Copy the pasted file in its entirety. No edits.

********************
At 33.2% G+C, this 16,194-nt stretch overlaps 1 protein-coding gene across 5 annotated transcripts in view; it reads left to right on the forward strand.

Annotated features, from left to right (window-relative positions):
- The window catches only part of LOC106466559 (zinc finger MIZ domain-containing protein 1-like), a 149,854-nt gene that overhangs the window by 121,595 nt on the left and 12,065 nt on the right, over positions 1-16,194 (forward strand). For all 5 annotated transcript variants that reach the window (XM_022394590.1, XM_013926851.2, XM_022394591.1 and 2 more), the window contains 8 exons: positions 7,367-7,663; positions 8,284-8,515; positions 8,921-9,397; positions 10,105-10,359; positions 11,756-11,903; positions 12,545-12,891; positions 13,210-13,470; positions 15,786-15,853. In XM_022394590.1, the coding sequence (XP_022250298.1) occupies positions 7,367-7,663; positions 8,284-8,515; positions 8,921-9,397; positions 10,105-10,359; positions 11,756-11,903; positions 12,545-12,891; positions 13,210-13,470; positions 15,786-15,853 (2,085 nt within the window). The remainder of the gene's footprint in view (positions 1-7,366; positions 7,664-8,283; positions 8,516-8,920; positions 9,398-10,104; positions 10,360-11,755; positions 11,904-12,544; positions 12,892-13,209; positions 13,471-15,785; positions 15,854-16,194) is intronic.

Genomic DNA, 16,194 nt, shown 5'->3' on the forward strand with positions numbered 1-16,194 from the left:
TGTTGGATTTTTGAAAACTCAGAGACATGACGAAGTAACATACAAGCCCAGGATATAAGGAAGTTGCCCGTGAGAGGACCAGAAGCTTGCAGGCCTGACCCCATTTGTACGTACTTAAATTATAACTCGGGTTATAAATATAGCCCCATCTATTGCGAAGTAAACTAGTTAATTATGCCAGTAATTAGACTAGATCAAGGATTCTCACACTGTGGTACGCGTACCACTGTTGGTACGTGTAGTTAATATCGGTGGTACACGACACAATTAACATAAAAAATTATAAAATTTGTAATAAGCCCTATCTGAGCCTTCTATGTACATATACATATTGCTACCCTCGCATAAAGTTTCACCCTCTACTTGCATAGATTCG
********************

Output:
At 33.2% G+C, this 16,194-nt stretch overlaps 1 protein-coding gene across 5 annotated transcripts in view; it reads left to right on the forward strand.

Annotated features, from left to right (window-relative positions):
- The window catches only part of LOC106466559 (zinc finger MIZ domain-containing protein 1-like), a 149,854-nt gene that overhangs the window by 121,595 nt on the left and 12,065 nt on the right, over positions 1-16,194 (forward strand). For all 5 annotated transcript variants that reach the window (XM_022394590.1, XM_013926851.2, XM_022394591.1 and 2 more), the window contains 8 exons: positions 7,367-7,663; positions 8,284-8,515; positions 8,921-9,397; positions 10,105-10,359; positions 11,756-11,903; positions 12,545-12,891; positions 13,210-13,470; positions 15,786-15,853. In XM_022394590.1, the coding sequence (XP_022250298.1) occupies positions 7,367-7,663; positions 8,284-8,515; positions 8,921-9,397; positions 10,105-10,359; positions 11,756-11,903; positions 12,545-12,891; positions 13,210-13,470; positions 15,786-15,853 (2,085 nt within the window). The remainder of the gene's footprint in view (positions 1-7,366; positions 7,664-8,283; positions 8,516-8,920; positions 9,398-10,104; positions 10,360-11,755; positions 11,904-12,544; positions 12,892-13,209; positions 13,471-15,785; positions 15,854-16,194) is intronic.

Genomic DNA, 16,194 nt, shown 5'->3' on the forward strand with positions numbered 1-16,194 from the left:
TGTTGGATTTTTGAAAACTCAGAGACATGACGAAGTAACATACAAGCCCAGGATATAAGGAAGTTGCCCGTGAGAGGACCAGAAGCTTGCAGGCCTGACCCCATTTGTACGTACTTAAATTATAACTCGGGTTATAAATATAGCCCCATCTATTGCGAAGTAAACTAGTTAATTATGCCAGTAATTAGACTAGATCAAGGATTCTCACACTGTGGTACGCGTACCACTGTTGGTACGTGTAGTTAATATCGGTGGTACACGACACAATTAACATAAAAAATTATAAAATTTGTAATAAGCCCTATCTGAGCCTTCTATGTACATATACATATTGCTACCCTCGCATAAAGTTTCACCCTCTACTTGCATAGATTCG